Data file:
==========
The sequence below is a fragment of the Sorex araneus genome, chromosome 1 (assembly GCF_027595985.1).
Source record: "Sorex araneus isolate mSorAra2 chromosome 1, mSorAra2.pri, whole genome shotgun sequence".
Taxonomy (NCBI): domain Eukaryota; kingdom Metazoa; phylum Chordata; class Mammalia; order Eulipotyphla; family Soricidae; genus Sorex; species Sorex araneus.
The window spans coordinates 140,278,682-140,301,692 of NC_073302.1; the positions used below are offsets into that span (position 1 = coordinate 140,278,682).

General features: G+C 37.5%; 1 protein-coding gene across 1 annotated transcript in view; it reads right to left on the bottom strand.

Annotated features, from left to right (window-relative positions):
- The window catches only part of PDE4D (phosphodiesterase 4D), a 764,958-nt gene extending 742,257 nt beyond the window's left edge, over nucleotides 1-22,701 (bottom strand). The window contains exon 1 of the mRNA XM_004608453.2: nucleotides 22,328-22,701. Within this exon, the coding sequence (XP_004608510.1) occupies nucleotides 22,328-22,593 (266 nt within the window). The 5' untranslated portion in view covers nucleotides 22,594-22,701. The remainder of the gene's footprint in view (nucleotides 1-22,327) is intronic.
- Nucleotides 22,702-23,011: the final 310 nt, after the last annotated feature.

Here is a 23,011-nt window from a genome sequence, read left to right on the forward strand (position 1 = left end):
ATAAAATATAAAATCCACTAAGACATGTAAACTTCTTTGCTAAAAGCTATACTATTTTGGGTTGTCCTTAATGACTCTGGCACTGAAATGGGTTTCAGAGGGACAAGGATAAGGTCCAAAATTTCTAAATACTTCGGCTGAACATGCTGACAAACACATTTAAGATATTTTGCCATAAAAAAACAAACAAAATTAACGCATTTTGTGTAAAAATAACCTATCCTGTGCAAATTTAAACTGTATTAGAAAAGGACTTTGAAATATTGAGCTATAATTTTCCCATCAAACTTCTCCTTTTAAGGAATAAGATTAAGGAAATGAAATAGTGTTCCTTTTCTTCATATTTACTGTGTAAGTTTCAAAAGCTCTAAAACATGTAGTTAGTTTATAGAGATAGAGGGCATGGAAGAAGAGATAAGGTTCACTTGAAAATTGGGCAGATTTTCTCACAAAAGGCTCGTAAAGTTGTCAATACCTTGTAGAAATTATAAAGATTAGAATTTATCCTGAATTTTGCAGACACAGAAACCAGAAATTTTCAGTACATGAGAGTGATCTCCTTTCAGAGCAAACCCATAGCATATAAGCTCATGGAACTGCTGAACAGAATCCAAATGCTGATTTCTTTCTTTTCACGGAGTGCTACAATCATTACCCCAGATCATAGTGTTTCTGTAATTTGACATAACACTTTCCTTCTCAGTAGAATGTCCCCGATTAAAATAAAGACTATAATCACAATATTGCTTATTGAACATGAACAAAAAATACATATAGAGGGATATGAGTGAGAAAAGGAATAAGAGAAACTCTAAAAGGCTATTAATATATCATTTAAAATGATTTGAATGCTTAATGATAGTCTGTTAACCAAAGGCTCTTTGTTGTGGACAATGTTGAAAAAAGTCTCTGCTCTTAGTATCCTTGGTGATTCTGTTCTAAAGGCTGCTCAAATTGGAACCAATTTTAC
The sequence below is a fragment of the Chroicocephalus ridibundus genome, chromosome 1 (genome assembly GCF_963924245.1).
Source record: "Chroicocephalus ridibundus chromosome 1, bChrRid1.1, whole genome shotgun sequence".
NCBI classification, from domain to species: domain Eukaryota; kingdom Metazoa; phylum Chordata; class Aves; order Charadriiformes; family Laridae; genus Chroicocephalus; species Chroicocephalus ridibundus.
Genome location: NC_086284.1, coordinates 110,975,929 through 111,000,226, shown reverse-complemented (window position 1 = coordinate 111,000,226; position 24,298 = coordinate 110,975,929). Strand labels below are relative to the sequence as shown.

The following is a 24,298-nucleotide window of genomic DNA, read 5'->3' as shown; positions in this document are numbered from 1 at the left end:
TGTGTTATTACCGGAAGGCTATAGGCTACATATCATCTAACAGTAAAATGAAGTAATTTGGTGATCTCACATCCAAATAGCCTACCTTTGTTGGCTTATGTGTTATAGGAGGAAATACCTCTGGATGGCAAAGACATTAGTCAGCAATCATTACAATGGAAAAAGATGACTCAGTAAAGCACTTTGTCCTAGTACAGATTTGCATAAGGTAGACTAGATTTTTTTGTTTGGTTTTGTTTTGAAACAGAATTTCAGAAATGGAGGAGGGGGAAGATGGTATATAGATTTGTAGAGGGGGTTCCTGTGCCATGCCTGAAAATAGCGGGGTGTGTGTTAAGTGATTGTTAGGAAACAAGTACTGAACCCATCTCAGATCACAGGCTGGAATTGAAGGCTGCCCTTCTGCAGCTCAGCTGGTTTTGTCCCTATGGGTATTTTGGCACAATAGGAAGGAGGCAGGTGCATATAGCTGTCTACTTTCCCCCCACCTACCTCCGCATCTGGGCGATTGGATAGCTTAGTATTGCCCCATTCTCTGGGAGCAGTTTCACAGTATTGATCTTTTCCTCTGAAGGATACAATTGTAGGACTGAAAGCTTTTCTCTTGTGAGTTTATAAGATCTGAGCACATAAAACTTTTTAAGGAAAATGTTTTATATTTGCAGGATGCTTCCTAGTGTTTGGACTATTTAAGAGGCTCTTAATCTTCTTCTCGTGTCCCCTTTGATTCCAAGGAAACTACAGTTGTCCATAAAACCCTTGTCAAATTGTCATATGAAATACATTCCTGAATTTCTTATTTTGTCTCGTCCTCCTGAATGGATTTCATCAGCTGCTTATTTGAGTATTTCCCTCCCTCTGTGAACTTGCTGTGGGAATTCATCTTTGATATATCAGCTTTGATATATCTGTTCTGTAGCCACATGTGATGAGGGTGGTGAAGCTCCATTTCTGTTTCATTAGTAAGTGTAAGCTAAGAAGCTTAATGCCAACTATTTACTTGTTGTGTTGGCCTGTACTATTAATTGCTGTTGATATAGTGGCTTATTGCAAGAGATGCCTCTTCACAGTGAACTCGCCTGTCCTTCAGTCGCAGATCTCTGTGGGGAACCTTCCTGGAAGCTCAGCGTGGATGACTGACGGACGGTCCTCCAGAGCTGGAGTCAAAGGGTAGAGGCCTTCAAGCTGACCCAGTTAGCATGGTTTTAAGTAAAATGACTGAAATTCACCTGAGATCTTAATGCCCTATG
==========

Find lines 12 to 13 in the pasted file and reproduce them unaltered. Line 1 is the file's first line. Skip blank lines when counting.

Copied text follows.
Source record: "Chroicocephalus ridibundus chromosome 1, bChrRid1.1, whole genome shotgun sequence".
NCBI classification, from domain to species: domain Eukaryota; kingdom Metazoa; phylum Chordata; class Aves; order Charadriiformes; family Laridae; genus Chroicocephalus; species Chroicocephalus ridibundus.